As in the binomial example, we do not know what the exact value of (?, ?) is. But we have the posterior probability distribution p(?, ?|xold , EN ) to help us make a guess. For every particular possible value of (?, ?), we can draw a picture of the probability distribution for future x given that that particular value is the exact value.

(see the book)

The picture shows the probability densities for xnew for three possible values of (?, ?). If (? = ?6.8 cm, ? = 4.4 cm), the most likely values of xnew are around 10 cm, with most probability given to values from -20 cm to 0 cm. On the other hand, if (? = 2.8 cm, ? = 8.4 cm), the most likely values of new x are a little larger than 0 cm, but with most probability for values between -20 cm and 30 cm. If (? = ?1.8 cm, ? = 6.4 cm), future values of x are intermediate of the other two guesses. These three pictures were drawn (using the Advanced code from Chapter 5) assuming that the values of (?, ?) are the correct ones. Of course, they might be the right values, but we do not know that. Instead, each of these three guesses, and every other possible combination of (?, ?), has a certain probability, given xold , of being true.

Given the old data, we can calculate the probability that (?, ?) equals each of these guesses (and equals every other possible combination of values). We can then weight each of the new x distributions according to these probabilities and draw a picture of the distributions of new values given old ones (and the evidence EN ) like we just did for the binomial distribution. This is

(see the book)

Here is a picture of this distribution (generated by the computer, of course)

(see the book)

The solid line is equation (21), and dashed is a normal distribution with (? = ?1.8 cm, ? = 6.4 cm). The two distributions do not look very different, but they certainly are, especially for very large or very small values of xnew . The dashed line is too narrow, giving too much probability for too narrow a range of xnew . In fact, for distribution (21), values greater than 10 cm are from the true distribution are twice as likely as the normal distribution where we plugged in a single guess of (?, ?); values greater than 20 cm are six times as likely. The same thing is repeated for values less than -10 cm, or less than -20 cm, and so on. Go back and read Chapter 6 to refamiliarize yourself with the fact that very small changes in the central or variance parameter can cause large changes in the probability of extreme numbers.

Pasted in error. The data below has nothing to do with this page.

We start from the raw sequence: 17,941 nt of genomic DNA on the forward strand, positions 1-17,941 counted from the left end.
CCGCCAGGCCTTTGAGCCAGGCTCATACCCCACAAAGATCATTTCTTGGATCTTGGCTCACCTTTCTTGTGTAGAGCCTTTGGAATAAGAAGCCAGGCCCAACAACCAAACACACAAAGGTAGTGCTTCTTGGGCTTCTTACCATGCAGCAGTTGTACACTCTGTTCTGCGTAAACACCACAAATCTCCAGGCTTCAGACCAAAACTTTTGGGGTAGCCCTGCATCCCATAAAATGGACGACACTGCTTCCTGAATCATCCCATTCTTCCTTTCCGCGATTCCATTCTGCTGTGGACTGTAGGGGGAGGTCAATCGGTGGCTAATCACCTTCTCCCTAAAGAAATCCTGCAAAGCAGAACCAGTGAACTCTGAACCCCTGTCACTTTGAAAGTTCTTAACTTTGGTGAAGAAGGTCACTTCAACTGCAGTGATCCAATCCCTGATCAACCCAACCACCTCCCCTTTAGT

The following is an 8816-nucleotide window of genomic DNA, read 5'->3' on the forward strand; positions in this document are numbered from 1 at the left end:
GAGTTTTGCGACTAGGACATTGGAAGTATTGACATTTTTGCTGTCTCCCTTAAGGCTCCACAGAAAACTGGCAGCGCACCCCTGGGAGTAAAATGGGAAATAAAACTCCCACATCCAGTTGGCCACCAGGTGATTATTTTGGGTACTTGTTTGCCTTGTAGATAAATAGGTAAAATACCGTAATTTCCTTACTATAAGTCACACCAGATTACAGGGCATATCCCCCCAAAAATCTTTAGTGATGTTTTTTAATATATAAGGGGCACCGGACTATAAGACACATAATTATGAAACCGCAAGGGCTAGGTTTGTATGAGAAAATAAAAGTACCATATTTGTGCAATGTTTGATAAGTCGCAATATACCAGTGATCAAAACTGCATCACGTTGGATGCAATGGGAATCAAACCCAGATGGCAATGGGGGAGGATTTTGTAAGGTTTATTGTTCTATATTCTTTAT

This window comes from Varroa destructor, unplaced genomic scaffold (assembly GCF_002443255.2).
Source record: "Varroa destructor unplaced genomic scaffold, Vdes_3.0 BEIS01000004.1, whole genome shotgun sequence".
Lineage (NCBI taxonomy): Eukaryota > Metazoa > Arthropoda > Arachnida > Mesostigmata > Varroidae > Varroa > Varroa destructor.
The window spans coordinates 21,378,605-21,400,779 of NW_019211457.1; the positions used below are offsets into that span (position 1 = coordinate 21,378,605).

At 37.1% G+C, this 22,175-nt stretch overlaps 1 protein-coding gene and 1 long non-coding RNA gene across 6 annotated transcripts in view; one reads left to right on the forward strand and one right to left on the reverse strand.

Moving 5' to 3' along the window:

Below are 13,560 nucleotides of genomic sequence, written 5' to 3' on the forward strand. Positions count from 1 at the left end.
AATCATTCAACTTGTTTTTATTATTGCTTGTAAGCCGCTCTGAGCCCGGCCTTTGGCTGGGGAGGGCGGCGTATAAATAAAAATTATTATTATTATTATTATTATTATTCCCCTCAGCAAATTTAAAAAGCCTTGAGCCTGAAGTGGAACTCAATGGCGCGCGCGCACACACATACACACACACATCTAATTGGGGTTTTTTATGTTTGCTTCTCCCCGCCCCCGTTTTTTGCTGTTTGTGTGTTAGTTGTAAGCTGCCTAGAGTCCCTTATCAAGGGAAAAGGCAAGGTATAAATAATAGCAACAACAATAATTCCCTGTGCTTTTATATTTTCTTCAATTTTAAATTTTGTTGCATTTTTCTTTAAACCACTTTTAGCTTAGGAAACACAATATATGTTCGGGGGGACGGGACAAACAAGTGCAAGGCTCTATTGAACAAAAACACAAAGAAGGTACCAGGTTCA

The point again, like in the binomial example, is that using the plug-in normal distribution, the one where you assume you know the exact value of (?, ?), leads you to be far more certain than you really should be. You need to take full account of the uncertainty in your guesses of (?, ?), only then will you be able to full quantify the uncertainty in the future values xnew .

4 Comments

  1. Mike, you’re luck. There’s a 50% discount on memberships through the month of May. Checks for a mere $1000 can be sent directly to me.

  2. Statistically speaking, there is a zero percent chance of that happening! But you do get a gold star and hearty thumbs-up from me.

    Let’s not forget, however, that classical statistics have made major fortunes for casino operators. Maybe some of them would like to join the club; the dues are chump change from their perspective (emphasis on “chump”).

  3. Mike,

    Actually, however, casino operators are pure modern statisticians, and are one of the reasons why it’s odd more people haven’t recognized the old ways are so strange.

    Think about it. They deduce, based on the premises of the games, both the probability distribution expressing uncertainty in the observables, but also the value of those distributions’ parameters! Pure logical probability.

    For example, give a wheel of 38 slots, 18 of which are red, 18 black, and 2 green, numbered 1 to 36 and 0 and 00 respectively, what is the probability of A = “a ball thrown onto these slots lands on number 12.” By logic, it is is 1 in 38.

    If casinos hadn’t used logic and discrete probability, then they would have been able to be beat.

    No p-values or confidence intervals are ever found in casinos!

    Well, except for the marketing studies they do, trying to guess how much people will drop at this game or that one, etc.